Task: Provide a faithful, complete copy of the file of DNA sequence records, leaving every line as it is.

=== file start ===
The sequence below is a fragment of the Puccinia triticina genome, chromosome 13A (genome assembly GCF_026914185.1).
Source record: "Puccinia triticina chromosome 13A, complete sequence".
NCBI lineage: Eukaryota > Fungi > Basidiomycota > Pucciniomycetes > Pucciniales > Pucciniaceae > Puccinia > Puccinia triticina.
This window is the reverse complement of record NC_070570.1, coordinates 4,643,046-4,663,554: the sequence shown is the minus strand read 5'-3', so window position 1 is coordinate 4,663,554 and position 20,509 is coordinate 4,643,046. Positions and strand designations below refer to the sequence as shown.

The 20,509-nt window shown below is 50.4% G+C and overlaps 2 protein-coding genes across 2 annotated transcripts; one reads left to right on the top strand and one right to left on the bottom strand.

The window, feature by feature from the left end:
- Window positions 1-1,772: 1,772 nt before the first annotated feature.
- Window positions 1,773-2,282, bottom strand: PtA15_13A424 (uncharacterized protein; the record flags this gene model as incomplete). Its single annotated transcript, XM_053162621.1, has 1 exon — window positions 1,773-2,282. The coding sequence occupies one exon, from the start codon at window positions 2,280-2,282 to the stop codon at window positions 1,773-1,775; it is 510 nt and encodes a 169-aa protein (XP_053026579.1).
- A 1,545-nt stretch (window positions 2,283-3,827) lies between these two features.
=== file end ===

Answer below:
The sequence below is a fragment of the Puccinia triticina genome, chromosome 13A (genome assembly GCF_026914185.1).
Source record: "Puccinia triticina chromosome 13A, complete sequence".
NCBI lineage: Eukaryota > Fungi > Basidiomycota > Pucciniomycetes > Pucciniales > Pucciniaceae > Puccinia > Puccinia triticina.
This window is the reverse complement of record NC_070570.1, coordinates 4,643,046-4,663,554: the sequence shown is the minus strand read 5'-3', so window position 1 is coordinate 4,663,554 and position 20,509 is coordinate 4,643,046. Positions and strand designations below refer to the sequence as shown.

The 20,509-nt window shown below is 50.4% G+C and overlaps 2 protein-coding genes across 2 annotated transcripts; one reads left to right on the top strand and one right to left on the bottom strand.

The window, feature by feature from the left end:
- Window positions 1-1,772: 1,772 nt before the first annotated feature.
- Window positions 1,773-2,282, bottom strand: PtA15_13A424 (uncharacterized protein; the record flags this gene model as incomplete). Its single annotated transcript, XM_053162621.1, has 1 exon — window positions 1,773-2,282. The coding sequence occupies one exon, from the start codon at window positions 2,280-2,282 to the stop codon at window positions 1,773-1,775; it is 510 nt and encodes a 169-aa protein (XP_053026579.1).
- A 1,545-nt stretch (window positions 2,283-3,827) lies between these two features.